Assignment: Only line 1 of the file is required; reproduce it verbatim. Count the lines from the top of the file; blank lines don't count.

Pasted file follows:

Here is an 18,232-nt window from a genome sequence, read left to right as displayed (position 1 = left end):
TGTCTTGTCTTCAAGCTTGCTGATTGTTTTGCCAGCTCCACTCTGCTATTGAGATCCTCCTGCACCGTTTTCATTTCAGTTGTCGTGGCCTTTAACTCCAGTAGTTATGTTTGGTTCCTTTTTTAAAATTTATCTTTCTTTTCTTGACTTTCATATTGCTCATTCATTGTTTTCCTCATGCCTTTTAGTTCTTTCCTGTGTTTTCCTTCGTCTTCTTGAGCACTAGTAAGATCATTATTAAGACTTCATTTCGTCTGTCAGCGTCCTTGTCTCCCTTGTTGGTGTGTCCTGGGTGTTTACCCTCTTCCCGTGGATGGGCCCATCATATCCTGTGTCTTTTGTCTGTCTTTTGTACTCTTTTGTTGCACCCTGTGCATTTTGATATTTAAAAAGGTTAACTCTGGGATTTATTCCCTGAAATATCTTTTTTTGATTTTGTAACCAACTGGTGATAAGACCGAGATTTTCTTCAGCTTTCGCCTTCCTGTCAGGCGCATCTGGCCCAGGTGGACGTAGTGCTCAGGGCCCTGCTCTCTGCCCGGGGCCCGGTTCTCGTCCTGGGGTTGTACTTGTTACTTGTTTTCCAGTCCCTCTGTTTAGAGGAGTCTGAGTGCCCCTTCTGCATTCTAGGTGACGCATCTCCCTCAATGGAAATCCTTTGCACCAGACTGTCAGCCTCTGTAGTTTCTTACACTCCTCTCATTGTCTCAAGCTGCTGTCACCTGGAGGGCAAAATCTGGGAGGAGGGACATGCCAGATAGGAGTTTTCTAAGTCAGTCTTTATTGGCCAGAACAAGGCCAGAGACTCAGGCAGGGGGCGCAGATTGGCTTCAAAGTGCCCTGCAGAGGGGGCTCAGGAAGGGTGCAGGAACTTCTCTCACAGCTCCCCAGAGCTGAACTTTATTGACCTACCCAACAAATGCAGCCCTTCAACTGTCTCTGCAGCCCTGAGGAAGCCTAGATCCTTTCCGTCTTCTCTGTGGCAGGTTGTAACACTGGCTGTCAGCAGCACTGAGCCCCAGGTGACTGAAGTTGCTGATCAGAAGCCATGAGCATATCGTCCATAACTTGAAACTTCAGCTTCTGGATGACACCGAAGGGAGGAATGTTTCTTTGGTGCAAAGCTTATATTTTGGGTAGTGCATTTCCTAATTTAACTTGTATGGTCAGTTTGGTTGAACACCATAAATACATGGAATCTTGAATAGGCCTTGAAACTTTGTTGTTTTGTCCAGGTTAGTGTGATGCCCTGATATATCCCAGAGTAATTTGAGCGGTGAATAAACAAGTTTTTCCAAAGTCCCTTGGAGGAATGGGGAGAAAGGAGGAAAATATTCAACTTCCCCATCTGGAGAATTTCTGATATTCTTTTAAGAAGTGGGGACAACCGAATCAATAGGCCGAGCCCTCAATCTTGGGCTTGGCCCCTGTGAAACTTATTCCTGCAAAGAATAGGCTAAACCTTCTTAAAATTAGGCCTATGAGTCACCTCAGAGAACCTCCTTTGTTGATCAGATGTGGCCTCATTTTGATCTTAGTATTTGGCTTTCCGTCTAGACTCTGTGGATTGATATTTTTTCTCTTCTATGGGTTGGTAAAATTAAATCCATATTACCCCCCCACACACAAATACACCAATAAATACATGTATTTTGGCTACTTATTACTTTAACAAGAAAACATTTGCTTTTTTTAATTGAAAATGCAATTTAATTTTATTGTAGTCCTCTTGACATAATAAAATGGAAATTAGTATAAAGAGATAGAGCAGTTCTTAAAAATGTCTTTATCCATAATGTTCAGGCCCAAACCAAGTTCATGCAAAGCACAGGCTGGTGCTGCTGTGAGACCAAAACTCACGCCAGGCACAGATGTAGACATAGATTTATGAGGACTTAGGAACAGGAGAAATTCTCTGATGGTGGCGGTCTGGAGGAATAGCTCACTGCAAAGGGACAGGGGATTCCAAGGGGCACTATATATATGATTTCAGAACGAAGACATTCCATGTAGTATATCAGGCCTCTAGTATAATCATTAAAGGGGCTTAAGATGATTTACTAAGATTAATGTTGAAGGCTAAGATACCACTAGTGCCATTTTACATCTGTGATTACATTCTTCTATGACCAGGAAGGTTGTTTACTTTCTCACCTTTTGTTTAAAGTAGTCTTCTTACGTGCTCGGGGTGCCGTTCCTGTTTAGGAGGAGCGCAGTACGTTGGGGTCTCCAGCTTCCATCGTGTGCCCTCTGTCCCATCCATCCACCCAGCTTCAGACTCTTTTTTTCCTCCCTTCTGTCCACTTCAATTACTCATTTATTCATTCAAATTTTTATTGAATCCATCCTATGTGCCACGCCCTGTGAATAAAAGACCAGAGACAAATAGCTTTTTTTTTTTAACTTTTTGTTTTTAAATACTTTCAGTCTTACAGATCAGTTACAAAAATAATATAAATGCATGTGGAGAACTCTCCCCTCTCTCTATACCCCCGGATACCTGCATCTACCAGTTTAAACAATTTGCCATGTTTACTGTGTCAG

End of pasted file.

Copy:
Here is an 18,232-nt window from a genome sequence, read left to right as displayed (position 1 = left end):